The Wild Bull and the Sacred Forest: Form, Meaning, and Change in Senegambian Initiation Masks by Peter MarkThe Wild Bull and the Sacred Forest: Form, Meaning, and Change in Senegambian Initiation Masks by Peter Mark

The Wild Bull and the Sacred Forest: Form, Meaning, and Change in Senegambian Initiation Masks

byPeter Mark

Paperback | February 17, 2011

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The study of the cattle-horned initiation masks of southern Senegal and the Gambia innovatively weaves together art history, history, and cultural anthropology to give a detailed view of Casamance cultures, as they have interacted and changed over the past two centuries. Based on seven field trips to West Africa and fifteen years of research in colonial archives and in museum collections from Dakar to Leipzig, Professor Mark's work presents a subtle interpretation of Casamance horned masquerades, their complex ritual symbolism, and the metaphysical concepts to which they allude. (The masks protect against the power of the kussay, or "sorcerers".) In tracing the cultural interaction and changing identity of the peoples of the Casamance, the author convincingly argues for a new and dynamic approach to art and ethnic identity. Culture should be seen, not as a fixed entity, but as a continuing process. This dynamic model reflects the long history of interaction between Manding and Diola and between Muslim and non-Muslim, a process that has resulted in the creation of hybrid masking forms.

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Title:The Wild Bull and the Sacred Forest: Form, Meaning, and Change in Senegambian Initiation MasksFormat:PaperbackDimensions:190 pages, 9.61 × 6.69 × 0.39 inPublished:February 17, 2011Publisher:Cambridge University PressLanguage:English

The following ISBNs are associated with this title:

ISBN - 10:0521180872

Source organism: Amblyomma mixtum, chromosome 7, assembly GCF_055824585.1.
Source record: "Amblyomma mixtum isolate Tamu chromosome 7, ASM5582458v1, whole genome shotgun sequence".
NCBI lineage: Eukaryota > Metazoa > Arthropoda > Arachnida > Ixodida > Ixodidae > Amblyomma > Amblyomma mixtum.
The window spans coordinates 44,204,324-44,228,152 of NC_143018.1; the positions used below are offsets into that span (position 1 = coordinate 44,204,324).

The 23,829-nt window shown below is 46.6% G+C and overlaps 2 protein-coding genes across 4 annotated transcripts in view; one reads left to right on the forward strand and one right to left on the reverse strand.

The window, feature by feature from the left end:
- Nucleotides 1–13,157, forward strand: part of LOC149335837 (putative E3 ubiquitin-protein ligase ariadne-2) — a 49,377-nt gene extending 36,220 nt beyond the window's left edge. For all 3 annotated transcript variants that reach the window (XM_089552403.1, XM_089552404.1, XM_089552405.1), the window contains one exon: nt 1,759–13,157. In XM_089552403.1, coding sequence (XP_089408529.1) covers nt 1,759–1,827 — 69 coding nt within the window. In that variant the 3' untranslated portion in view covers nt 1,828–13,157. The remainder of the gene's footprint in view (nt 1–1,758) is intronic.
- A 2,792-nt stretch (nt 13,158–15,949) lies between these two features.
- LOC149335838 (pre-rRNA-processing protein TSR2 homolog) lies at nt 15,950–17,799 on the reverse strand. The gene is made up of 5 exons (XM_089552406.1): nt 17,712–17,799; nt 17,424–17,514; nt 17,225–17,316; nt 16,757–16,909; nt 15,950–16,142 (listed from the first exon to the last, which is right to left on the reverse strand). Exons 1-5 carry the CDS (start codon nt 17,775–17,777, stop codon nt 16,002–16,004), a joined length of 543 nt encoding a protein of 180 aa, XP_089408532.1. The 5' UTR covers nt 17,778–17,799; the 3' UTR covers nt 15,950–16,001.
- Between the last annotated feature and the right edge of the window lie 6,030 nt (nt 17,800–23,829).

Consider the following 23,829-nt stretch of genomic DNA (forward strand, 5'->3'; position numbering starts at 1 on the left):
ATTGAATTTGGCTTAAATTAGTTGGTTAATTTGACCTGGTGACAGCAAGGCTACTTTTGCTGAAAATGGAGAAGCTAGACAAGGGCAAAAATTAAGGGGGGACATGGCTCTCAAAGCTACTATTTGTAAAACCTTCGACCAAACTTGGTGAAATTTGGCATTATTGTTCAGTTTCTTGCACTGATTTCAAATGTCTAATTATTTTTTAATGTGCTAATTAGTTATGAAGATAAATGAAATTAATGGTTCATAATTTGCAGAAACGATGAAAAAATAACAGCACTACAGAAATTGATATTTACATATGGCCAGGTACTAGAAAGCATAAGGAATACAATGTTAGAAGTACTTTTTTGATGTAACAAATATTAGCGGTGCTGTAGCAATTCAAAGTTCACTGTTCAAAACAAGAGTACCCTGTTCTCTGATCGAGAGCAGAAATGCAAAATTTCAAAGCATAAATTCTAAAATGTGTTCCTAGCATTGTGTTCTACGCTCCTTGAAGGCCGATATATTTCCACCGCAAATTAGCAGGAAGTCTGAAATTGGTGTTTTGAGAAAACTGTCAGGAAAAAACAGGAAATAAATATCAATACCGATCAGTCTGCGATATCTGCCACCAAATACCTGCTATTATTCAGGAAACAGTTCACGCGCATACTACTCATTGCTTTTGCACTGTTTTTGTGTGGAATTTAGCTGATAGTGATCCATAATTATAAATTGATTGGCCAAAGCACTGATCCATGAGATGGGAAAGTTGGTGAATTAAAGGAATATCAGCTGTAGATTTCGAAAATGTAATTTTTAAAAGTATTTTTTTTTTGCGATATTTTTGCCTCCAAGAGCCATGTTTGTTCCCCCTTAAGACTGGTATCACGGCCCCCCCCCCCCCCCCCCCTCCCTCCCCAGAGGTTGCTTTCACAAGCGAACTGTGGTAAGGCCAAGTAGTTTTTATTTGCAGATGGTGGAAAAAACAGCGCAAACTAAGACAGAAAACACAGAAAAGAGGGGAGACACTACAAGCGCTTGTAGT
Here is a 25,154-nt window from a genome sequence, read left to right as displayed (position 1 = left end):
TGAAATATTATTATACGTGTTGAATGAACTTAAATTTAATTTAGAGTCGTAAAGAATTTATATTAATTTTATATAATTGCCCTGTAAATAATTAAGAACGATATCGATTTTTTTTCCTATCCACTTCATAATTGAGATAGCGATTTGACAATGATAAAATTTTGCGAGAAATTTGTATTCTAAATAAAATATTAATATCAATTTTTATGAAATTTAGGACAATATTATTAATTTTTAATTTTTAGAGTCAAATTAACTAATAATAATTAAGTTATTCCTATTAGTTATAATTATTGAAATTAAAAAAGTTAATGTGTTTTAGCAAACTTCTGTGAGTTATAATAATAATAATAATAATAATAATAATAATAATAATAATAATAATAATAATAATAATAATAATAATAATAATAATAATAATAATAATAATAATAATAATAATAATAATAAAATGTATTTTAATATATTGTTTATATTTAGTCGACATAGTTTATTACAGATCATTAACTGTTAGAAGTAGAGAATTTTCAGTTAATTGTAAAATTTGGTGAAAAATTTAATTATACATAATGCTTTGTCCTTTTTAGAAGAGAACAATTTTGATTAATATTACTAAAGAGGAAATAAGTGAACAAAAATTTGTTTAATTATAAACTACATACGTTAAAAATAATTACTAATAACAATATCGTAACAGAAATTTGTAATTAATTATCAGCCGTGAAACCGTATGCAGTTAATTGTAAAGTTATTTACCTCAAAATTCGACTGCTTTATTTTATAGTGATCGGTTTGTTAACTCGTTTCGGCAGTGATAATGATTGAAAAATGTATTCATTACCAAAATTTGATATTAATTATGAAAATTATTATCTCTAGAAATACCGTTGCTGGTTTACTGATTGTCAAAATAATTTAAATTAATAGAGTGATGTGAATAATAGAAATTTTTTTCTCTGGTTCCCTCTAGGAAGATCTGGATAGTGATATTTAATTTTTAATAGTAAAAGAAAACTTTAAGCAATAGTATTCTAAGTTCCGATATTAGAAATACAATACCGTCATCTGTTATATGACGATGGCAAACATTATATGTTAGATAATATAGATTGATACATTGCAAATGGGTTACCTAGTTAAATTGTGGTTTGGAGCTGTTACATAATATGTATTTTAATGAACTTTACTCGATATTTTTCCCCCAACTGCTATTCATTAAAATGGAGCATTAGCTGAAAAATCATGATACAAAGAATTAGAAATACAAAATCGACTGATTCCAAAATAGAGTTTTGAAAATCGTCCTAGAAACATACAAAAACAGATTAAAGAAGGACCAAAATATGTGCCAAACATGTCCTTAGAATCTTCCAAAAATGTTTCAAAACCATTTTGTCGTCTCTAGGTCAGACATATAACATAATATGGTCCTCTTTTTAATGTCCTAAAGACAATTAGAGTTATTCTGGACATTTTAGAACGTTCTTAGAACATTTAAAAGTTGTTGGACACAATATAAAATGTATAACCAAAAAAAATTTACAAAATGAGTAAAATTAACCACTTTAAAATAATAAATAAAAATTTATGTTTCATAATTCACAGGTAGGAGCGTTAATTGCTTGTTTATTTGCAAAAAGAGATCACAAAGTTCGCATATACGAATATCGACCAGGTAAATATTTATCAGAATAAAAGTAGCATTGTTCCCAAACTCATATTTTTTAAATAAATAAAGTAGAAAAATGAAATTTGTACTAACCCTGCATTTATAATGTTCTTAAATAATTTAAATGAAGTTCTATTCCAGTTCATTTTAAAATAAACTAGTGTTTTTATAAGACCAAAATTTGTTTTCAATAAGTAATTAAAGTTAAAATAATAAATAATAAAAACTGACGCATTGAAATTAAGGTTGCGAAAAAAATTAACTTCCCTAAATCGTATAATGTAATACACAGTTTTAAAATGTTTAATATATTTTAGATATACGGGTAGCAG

ISBN - 13:9780521180870

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Table of Contents

Foreword; List of illustrations; Acknowledgements; 1. Introduction; method and subject; 2. Ethnographic background; 3. Bukut initiation; 4. History and provenance of the Ejumba mask; 5. Iconography of the horned mask; 6. Mandinka or Jola? Art and culture as regional processes; 7. Islam and Casamance masking traditions; 8. Conclusion; Appendix; Bibliography.

Editorial Reviews

"Mark has done a masterful job of tracking down over sixty such masks on three continents, unraveling the often complex history of particular masks, and supplementing them with his thorough knowledge of early European travellers' accounts which provide, occasionally with illustrations, the earliest evidence of such masks among the Diola. He skillfully interprets the changing iconography of the masks, relating them to Diola thought about manhood, fertility, witchcraft, and clairvoyance as well as the openness of Diola maskmakers to incorporate Muslim gris-gris (or shapes that imitate such talismen), Manjaco cloth, and even such commercial items as cowry shells and buttons into the decoration of the masks." Robert M. Baum, Journal of Religion in Africa